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AirAsia Confirms Flight QZ8501 Debris, 40 Bodies Recovered; Mayor Says Victims 'Belong to God' Now

AirAsia
Family members of passengers onboard missing AirAsia flight QZ8501 cry at a waiting area in Juanda International Airport, Surabaya December 30, 2014. Indonesian rescuers saw bodies and luggage off the coast of Borneo island on Tuesday and officials said they were "95 percent sure" debris spotted in the sea was from a missing AirAsia plane with 162 people on board. Indonesia AirAsia's Flight QZ8501, an Airbus A320-200, lost contact with air traffic control early on Sunday during bad weather on a flight from the Indonesian city of Surabaya to Singapore. |

AirAsia has confirmed that debris from Flight QZ8501 has been discovered in the Karimata Strait, south west of Pangkalan Bun in the Borneo province of Central Kalimantan. At least 40 bodies from the 162 passenger list have already been recovered, leaving grieving family members devastated.

"The warship Bung Tomo has retrieved 40 bodies and the number is growing. They are very busy now," an Indonesia navy spokesman said, according to Fox News.

AirAsia confirmed that the debris and the bodies, found six miles from the flight's last point of contact, are from the missing aircraft.

Surabaya, Indonesia, Mayor Tri Rismaharini encouraged relatives to "be strong" during this time.

"They are not ours, they belong to God," Rismaharini said of the victims.

Flight QZ8501 went missing on Sunday, carrying 162 passengers from Surbaya to Singapore. The discovery of the debris follows two days of intense searching, aided by 30 ships and 21 aircrafts from Indonesia, Australia, Malaysia, Singapore, South Korea and the United States.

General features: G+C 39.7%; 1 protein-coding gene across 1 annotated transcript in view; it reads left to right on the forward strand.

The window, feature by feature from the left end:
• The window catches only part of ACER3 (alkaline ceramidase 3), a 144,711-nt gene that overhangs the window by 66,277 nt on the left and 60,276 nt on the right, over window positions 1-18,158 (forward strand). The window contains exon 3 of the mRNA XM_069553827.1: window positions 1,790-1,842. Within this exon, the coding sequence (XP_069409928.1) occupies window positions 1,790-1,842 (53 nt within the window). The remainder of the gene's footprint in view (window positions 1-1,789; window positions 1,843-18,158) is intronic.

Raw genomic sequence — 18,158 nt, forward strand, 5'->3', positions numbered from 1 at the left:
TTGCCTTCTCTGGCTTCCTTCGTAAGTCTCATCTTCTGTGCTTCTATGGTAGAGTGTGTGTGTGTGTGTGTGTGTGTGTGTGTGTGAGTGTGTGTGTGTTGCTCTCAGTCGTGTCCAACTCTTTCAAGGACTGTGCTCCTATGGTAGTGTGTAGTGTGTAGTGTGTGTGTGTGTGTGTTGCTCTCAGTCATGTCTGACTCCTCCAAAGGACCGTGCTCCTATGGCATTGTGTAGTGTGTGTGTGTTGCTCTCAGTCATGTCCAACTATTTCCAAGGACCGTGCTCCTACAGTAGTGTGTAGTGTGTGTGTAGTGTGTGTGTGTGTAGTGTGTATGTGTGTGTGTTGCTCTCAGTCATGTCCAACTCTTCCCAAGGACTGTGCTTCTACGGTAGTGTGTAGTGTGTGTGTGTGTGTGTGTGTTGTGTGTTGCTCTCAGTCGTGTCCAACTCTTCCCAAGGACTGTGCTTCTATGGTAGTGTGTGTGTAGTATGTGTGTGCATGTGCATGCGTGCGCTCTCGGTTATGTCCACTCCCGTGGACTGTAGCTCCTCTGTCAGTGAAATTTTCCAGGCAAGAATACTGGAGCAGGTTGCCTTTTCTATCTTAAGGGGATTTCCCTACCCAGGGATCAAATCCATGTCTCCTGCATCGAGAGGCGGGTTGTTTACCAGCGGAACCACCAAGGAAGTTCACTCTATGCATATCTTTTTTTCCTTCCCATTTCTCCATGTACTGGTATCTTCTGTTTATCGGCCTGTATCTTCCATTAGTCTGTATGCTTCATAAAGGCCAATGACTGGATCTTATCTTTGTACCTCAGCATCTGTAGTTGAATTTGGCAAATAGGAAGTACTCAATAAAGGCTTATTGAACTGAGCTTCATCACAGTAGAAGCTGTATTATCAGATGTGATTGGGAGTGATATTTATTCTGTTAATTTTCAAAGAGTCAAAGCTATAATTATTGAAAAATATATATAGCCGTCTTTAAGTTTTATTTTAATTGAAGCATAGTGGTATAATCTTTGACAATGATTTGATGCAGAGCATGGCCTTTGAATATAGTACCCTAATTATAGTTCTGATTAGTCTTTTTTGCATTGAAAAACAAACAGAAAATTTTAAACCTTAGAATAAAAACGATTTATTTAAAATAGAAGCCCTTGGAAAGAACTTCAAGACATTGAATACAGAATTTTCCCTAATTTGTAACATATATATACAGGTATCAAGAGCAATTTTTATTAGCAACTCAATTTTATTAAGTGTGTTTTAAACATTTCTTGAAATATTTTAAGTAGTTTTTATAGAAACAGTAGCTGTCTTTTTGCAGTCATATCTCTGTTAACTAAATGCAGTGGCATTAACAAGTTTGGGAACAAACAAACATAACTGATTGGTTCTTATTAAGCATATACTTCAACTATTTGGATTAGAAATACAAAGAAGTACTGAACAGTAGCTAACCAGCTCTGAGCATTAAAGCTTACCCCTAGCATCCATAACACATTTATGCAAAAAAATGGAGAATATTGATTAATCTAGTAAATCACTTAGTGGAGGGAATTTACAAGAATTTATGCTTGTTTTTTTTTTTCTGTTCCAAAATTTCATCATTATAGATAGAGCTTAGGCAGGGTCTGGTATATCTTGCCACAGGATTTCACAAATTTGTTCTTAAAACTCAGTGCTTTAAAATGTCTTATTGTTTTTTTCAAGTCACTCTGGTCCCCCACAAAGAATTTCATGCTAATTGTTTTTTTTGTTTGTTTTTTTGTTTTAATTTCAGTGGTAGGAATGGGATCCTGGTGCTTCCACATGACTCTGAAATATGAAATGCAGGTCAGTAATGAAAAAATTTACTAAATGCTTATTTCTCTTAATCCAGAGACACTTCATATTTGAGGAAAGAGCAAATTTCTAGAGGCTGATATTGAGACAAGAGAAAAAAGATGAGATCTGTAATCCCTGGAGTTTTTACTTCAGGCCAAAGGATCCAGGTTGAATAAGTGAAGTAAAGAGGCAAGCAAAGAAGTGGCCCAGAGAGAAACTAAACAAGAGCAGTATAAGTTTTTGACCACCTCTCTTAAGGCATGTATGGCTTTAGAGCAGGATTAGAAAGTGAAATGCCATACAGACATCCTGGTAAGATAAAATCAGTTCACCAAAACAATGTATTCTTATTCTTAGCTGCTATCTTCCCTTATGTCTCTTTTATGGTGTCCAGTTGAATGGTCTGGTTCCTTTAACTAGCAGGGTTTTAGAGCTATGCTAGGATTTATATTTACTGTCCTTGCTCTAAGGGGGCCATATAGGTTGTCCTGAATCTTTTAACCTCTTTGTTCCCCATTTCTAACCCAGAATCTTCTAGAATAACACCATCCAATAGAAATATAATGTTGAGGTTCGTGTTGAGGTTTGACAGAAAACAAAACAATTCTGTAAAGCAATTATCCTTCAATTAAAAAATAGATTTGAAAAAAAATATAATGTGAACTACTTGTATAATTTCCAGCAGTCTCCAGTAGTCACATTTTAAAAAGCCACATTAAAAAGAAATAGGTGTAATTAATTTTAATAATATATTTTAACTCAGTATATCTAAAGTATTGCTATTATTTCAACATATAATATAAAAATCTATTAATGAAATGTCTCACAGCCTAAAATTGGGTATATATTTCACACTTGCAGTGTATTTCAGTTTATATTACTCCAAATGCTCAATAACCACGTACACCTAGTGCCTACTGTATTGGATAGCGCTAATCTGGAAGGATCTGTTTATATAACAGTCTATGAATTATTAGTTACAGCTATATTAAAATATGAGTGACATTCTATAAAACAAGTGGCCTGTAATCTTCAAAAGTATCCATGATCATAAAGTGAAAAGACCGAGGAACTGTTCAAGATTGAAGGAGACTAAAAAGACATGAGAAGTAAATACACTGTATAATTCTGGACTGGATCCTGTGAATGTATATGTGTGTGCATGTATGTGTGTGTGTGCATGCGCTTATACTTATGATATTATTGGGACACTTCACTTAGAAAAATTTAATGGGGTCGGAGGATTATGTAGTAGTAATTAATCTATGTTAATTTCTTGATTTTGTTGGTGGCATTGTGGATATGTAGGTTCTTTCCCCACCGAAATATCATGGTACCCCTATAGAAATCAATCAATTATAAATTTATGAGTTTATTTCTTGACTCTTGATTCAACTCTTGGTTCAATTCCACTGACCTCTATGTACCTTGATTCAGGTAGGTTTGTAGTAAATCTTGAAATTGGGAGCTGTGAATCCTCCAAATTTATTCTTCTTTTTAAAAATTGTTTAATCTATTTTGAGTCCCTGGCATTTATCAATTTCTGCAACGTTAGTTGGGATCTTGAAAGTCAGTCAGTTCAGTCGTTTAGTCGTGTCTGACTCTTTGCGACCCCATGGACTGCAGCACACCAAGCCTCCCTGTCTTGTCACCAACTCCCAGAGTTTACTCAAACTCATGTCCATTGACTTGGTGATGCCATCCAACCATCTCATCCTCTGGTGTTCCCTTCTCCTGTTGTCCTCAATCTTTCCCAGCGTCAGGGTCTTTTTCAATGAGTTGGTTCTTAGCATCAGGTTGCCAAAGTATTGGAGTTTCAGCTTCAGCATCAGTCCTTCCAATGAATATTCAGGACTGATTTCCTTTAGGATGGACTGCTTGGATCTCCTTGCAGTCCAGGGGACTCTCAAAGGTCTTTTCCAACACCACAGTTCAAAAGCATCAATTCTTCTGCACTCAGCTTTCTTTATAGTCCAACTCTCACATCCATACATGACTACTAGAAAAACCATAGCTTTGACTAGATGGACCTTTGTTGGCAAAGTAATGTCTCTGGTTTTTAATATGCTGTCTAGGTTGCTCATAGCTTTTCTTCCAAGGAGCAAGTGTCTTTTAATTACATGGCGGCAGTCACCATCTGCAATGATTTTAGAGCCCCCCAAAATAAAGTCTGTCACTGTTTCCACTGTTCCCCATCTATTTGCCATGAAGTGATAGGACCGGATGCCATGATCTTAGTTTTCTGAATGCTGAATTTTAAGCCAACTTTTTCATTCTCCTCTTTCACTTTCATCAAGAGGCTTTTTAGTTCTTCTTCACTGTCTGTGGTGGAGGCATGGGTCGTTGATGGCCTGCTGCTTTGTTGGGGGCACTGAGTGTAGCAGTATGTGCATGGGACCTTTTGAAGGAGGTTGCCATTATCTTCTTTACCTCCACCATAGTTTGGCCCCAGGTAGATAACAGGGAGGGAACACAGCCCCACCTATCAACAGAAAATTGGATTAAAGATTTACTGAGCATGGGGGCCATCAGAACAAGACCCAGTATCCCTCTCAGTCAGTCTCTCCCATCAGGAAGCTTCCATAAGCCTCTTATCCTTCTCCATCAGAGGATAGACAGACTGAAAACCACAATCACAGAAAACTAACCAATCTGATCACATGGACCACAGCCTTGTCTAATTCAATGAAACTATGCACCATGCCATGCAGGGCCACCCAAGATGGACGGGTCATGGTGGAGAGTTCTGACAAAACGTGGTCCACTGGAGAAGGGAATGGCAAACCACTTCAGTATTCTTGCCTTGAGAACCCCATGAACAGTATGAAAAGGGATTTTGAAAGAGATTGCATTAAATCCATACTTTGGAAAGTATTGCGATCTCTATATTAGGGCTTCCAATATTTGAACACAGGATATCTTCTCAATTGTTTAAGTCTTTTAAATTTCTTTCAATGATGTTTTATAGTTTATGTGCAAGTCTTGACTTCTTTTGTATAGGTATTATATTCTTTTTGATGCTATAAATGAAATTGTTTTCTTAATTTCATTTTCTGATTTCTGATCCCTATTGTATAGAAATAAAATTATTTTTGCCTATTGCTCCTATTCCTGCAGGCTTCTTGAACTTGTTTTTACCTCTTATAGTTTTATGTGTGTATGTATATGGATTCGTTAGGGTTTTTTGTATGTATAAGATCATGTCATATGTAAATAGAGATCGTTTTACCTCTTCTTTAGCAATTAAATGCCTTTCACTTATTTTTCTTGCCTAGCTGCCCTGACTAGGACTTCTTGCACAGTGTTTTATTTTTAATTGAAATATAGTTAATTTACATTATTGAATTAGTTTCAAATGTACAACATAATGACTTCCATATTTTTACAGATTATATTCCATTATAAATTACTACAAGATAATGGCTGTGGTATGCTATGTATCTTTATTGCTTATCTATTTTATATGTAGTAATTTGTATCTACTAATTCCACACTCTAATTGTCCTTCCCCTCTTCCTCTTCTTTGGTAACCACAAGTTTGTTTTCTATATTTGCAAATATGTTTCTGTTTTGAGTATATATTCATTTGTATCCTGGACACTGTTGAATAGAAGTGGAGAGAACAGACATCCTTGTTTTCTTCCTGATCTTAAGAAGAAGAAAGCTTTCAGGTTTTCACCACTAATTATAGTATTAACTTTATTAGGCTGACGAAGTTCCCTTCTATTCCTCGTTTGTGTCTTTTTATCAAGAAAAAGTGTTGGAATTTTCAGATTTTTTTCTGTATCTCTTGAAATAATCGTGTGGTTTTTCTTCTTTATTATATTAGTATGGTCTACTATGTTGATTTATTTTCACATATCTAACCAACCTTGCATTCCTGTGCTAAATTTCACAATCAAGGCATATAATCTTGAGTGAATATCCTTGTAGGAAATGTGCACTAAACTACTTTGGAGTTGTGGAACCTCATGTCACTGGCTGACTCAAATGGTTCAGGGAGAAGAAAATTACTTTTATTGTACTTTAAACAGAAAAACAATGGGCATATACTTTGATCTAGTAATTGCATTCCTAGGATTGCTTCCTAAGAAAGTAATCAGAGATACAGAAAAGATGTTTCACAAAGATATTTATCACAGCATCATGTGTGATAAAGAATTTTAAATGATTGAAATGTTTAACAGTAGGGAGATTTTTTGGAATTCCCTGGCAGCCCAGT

SB Supriyadi, Indonesia's national search and rescue director, revealed that the bodies discovered were not wearing life jackets. Rescue workers were shown on local TV being lowered from hovering helicopters and battling 6-foot waves and strong winds while trying to retrieve the bodies.

It is still not known what caused the plane to crash, though the pilots had requested a change in route because of bad weather shortly before communication was lost. The plane is believed to have been traveling at 32,000 feet, but had requested to fly at 38,000 feet.

AirAsia CEO Tony Fernandes said that he's "devastated" by the news, and offered his full support to the grieving families.

"I am absolutely devastated. This is a very difficult moment for all of us at AirAsia as we await further developments of the search and rescue operations, but our first priority now is the wellbeing of the family members of those on board QZ8501," Fernandes said.

He added that relatives of the passengers would be assigned care providers to offer them assistance in this tragic time.

Bereaved family members reportedly collapsed in grief at the crisis center in Surabaya, Reuters noted.

Almost all of the passengers were Indonesians, though there were also citizens from South Korea, Singapore, Malaysia and Britain.

Some relatives, such as 54-year-old Ifan Joko, refused to give up hope despite the tragic news on Tuesday.
Traveling on the flgith were his brother and his wife, their three children and two other family members.

"I know the plane has crashed, but I cannot believe my brother and his family are dead," Joko said. "... We still pray they are alive."

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